Monday, June 18, 2018

Fixed ASR33 keyboard, built USB to teletype interface device but still debugging it


I partially disassembled and adjusted my keyboard for my teletype model 33 ASR, getting it to work smoothly and reliably. I verified the contacts using a VOM while pressing many of the keyboard keys. It is now ready to be reinstalled in the machine, while I go on to work on the call unit, printer unit, tape punch and tape reader mechanisms.

Restored keyboard module for my ASR33 teletype

The board for the open source TTYLoopDriver project uses many small surface mount components, in addition to a few through hole parts. I carefully put down solder paste and inserted all the components in place, ensuring the polarity of diodes and similar parts.

I ran this through my reflow oven, another open source project by the way. The board came out with solder bridges on three of the tiniest integrated circuits, something I had to clean up with solder braid and manual soldering under the microscope. There are also a couple of skewed parts I can adjust.

Board coming out of the reflow oven, needing tweaks
The large metallic coil in the center was enough of a heat sink that it kept the solder paste from fully flowing. I touched that up with the soldering iron. The small ICs U2, U11 and U9 had solder bridges on the leads, which I repaired by judicious use of solder braid after flooding the surface with flux. Finally, I used the hot air rework tool to remove the capacitor that was pivoted and shorting to the pivoted resistor, then cleaned up the resistor end and manually soldered the capacitor back in place.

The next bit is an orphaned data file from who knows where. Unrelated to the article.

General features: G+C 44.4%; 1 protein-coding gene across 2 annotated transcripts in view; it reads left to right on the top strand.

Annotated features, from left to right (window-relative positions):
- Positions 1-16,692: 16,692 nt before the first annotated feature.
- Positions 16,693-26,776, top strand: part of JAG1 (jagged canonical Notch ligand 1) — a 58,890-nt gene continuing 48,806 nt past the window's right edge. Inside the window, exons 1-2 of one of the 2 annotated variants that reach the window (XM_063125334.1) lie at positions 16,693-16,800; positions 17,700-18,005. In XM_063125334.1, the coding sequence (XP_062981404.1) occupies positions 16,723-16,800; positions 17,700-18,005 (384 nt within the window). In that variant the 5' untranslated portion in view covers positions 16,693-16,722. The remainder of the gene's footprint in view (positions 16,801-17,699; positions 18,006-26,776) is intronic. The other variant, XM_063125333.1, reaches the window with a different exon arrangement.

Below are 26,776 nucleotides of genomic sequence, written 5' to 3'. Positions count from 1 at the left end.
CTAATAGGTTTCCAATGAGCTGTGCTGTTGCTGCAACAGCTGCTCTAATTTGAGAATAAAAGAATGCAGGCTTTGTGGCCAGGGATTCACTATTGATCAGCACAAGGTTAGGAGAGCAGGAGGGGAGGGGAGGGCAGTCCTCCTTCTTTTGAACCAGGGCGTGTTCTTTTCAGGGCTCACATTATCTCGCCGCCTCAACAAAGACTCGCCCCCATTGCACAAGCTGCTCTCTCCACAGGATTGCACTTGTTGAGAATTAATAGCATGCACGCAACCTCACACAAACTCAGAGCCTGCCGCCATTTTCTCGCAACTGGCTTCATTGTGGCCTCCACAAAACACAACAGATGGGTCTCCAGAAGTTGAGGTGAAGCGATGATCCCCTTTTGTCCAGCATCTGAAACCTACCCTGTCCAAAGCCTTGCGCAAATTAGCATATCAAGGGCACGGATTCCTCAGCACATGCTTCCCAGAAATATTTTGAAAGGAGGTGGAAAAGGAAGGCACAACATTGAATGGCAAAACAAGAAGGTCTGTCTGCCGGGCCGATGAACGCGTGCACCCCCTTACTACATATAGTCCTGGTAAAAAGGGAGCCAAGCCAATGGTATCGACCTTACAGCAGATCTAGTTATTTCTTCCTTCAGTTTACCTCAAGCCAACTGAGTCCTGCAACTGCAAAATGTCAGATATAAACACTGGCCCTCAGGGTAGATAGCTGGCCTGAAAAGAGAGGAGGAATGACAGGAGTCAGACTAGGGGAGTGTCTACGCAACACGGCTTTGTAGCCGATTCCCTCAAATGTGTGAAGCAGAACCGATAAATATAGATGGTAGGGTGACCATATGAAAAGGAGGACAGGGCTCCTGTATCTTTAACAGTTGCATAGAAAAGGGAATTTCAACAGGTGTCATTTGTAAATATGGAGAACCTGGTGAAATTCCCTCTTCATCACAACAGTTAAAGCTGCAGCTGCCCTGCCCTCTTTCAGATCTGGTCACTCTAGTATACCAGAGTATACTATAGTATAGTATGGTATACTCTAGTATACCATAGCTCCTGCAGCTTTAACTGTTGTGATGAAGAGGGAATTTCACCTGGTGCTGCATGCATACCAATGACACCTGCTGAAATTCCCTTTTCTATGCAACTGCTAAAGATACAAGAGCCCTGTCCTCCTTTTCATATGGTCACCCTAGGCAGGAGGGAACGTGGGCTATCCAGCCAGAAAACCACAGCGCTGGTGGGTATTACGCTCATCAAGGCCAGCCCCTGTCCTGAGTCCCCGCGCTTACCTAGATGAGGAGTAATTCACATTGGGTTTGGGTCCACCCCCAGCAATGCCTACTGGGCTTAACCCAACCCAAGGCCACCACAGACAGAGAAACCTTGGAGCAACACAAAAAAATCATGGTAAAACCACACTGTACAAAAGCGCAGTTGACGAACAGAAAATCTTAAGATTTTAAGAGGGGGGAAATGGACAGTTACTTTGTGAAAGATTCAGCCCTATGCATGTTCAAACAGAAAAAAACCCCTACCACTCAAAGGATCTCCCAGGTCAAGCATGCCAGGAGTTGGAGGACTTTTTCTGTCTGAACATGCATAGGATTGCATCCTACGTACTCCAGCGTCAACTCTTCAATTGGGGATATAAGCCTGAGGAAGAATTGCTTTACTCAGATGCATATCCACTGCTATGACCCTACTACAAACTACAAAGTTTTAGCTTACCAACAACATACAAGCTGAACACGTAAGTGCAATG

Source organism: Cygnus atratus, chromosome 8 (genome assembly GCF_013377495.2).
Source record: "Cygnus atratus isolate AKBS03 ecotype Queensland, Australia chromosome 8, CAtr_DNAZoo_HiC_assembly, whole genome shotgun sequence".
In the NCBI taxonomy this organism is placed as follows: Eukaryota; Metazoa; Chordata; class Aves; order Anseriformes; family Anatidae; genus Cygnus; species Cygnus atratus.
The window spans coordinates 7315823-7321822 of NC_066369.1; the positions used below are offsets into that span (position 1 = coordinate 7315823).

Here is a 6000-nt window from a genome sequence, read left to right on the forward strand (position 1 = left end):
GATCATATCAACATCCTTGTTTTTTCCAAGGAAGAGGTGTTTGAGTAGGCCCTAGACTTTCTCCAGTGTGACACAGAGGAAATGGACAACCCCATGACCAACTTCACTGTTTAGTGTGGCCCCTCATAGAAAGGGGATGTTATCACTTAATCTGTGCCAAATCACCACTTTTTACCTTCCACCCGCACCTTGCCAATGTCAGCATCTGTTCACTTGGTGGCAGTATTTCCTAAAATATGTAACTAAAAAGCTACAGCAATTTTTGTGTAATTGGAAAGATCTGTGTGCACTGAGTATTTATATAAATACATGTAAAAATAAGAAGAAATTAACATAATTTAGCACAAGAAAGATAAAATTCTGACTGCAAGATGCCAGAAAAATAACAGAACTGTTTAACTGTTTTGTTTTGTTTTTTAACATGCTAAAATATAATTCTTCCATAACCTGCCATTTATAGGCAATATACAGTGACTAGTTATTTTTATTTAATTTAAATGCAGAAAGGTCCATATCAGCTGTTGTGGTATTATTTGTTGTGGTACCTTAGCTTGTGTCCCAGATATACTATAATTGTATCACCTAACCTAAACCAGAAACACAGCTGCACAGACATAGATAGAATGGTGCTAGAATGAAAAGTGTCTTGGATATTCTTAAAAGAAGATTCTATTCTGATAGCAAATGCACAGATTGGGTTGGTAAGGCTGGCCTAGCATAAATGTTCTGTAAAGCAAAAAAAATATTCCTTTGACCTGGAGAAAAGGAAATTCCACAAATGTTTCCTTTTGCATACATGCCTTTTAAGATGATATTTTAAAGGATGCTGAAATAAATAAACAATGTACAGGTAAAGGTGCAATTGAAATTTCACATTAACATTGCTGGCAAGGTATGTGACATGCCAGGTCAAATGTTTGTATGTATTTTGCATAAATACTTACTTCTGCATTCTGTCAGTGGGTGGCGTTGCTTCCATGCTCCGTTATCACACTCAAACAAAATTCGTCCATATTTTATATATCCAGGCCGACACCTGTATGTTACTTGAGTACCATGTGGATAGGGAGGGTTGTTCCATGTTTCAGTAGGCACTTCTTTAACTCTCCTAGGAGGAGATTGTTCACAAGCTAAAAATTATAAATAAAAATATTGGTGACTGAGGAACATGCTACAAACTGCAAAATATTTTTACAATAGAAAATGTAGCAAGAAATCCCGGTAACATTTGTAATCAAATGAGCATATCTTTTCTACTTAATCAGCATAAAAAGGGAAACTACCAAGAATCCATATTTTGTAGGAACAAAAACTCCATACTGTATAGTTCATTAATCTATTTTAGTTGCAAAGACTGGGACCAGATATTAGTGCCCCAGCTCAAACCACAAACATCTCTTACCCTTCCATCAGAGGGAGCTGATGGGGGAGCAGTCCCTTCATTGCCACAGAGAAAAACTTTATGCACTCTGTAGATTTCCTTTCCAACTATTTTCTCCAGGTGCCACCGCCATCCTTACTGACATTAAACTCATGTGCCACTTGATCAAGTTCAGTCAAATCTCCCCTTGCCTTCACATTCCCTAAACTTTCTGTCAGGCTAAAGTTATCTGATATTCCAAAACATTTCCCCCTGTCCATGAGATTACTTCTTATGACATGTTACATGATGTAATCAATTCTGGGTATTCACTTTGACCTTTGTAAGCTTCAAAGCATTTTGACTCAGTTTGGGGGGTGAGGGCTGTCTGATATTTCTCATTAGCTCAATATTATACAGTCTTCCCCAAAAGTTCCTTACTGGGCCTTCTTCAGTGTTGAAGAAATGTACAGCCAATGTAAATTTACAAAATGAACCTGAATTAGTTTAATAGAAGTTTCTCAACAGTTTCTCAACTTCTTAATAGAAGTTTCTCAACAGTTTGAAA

The remaining components were through hole parts which I mounted and soldered in place. The final part was the USB board that fits in the upper left. It comes with a right angle header that must be removed. My Hakko desoldering gun vacuumed away the solder and allowed me to remove the only header. I then installed small straight headers as a mount for the USB daughterboard onto the main PCB and cleaned up all the solder.

Finished board ready for testing
After an inspection to rule out any solder bridges or other errors, it was time to do the checkout steps. First is to plug in the USB board and verify that it is supplying proper power to the rest of the board. The board is not properly reporting its ID to Windows (or my Mac either). The RX led is stuck on.

The USB board must be reprogrammed to implement the 45 baud speed and to request 400ma from the USB host, which requires the daughterboard maker's development studio software. I downloaded it but until the USB board is talking properly I can't reload the firmware or do anything else.

It seems to me that the CP2102 daughter card should be talking to the PC even if the connection is not working to the main board. Since I had to desolder the original right angle header and install a straight header, I may have a connectivity failure on one of those pins. I can see that the top side is soldered well, but if the actual signal lead attaches to the underside of the daughter board, there might be problem if I broke the via when extracting the old pins. 

My action plan is to:

  1. find the CP2102 schematic and test connectivity from the chips on the daughter board to the pins
  2. failing to find the schematic, I will unsolder all the headers, separate the daughter card and solder the pins on the underside. If I reattach it after this change, and the header modification was the problem, then it should work.
  3. in parallel I will do more connectivity and short testing of the main board, just in case it is somehow holding the USB card in reset or keeping it busy. 

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